Meet a Farmer – Gary Robinson of Robinson Family Farms
Deciding to become a farmer is one decision that Gary Robinson has never regretted. Today, Gary, of Robinson Family Farms, grows pistachios and almonds on the west side of Fresno County, near Huron and Three Rocks.
CA GROWN: What are you doing today?
Gary: Mostly I’ve been looking at our orchards. Almond hulls are beginning to split and crack open, and this is a time when we use one of our sprays, so we’ve been monitoring the orchards pretty closely. We usually harvest about four weeks after they split, so this is going to be an early harvest for us this year.
CA GROWN: What is your favorite thing about farming?
Gary: I really enjoy being outside, that is certainly one of the things I really enjoy. I like seeing the seasons change in orchards. They go dormant in the fall, then they start to bloom, then you harvest. There is a sense of satisfaction that I get from farming and seeing the changes.
CA GROWN: How do you contribute to the community?
Gary: I was on the Kings County Farm Bureau Board for a number of years, and went up through the officer chairs.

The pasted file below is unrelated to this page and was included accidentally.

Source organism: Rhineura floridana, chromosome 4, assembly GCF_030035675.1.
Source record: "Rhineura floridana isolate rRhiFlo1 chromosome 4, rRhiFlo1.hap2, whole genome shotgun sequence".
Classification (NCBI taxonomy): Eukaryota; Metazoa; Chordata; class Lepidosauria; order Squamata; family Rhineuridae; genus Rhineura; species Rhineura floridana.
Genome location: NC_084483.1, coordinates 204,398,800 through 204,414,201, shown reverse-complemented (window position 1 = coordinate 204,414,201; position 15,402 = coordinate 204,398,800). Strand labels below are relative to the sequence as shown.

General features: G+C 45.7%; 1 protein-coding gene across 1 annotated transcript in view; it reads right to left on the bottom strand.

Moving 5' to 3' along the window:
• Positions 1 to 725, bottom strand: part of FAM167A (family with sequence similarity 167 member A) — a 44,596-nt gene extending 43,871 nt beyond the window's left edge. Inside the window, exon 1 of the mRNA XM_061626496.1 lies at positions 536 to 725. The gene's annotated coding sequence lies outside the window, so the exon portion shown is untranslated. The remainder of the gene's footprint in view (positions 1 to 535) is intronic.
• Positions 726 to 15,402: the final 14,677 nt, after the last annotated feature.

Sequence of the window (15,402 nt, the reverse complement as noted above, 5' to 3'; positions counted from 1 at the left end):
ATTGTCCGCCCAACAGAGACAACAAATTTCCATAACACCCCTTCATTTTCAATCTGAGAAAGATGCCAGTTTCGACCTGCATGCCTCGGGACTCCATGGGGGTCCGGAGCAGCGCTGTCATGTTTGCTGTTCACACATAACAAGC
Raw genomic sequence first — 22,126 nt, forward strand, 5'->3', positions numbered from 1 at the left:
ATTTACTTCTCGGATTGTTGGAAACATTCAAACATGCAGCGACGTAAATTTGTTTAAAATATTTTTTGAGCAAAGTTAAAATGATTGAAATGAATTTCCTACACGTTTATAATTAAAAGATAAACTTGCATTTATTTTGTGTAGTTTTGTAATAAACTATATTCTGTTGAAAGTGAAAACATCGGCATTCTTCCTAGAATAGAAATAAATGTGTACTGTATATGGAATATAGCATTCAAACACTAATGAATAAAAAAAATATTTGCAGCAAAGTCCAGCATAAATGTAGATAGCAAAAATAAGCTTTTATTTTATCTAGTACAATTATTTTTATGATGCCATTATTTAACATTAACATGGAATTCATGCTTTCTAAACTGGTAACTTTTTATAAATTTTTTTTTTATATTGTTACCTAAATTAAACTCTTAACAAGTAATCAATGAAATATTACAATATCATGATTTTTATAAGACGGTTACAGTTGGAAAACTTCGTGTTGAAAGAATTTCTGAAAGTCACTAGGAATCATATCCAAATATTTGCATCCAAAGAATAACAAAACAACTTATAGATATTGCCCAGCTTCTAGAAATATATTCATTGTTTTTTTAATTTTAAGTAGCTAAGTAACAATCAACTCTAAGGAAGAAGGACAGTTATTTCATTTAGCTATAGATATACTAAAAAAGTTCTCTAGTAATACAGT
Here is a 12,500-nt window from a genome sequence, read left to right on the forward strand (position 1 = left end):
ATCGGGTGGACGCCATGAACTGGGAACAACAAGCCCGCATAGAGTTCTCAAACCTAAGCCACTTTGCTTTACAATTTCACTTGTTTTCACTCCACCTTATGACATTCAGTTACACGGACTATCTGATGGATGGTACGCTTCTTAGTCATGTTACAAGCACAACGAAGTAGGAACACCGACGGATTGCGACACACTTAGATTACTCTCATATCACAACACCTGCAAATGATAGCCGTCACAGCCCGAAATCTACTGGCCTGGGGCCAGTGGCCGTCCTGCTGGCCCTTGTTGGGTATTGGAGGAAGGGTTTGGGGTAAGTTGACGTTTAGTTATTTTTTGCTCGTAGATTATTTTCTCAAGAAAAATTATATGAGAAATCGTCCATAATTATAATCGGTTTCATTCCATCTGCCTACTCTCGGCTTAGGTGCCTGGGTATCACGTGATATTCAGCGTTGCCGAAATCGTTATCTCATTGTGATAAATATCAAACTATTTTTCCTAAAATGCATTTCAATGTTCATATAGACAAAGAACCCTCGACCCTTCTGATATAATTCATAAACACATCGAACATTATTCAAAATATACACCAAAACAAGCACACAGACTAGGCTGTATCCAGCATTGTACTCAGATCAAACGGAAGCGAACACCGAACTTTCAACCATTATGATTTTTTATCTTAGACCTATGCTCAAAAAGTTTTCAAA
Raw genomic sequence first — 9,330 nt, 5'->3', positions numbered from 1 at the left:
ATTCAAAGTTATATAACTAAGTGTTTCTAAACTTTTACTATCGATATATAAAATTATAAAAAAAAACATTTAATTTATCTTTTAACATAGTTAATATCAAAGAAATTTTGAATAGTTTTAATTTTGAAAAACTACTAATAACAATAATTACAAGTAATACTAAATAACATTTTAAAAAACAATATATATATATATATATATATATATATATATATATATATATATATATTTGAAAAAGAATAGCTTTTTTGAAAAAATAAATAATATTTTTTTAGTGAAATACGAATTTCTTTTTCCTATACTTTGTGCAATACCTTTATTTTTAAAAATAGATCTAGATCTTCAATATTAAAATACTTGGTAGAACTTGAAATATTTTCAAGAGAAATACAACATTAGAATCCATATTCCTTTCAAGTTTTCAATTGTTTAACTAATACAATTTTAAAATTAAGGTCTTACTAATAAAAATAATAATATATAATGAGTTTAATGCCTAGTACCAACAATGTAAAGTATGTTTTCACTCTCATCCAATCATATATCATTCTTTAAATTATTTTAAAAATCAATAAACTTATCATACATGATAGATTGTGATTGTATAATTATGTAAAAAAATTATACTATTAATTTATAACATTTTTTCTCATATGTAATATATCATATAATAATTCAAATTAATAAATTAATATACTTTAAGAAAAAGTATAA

CA GROWN: What drew you into farming?
Gary: I grew up on a small dairy farm in Hanford, so I’ve always been around agriculture. I wasn’t interested in going back to the dairy because of its size. I went into Fresno State and earned a Bachelor of Science degree in agricultural business and a Master of Science degree in agricultural science and management from UC Davis. I started farming for other farming operations and in 1997, I planted my own orchards.
CA GROWN: What are your hobbies or past times when you’re not farming?
Gary: I enjoy going for walks and hiking. I also enjoy flying.
CA GROWN: What advice would you give you anyone who wants to become a farmer?
Gary: I think it’s a little bit of a difficult business to begin in because of the dollars and cents it requires. Start out by working for someone else, or serving as a pest control advisor so you can see how farmers are doing their craft. If you love it, stay with it and be consistent. Opportunities may come up to where you can start farming on your own.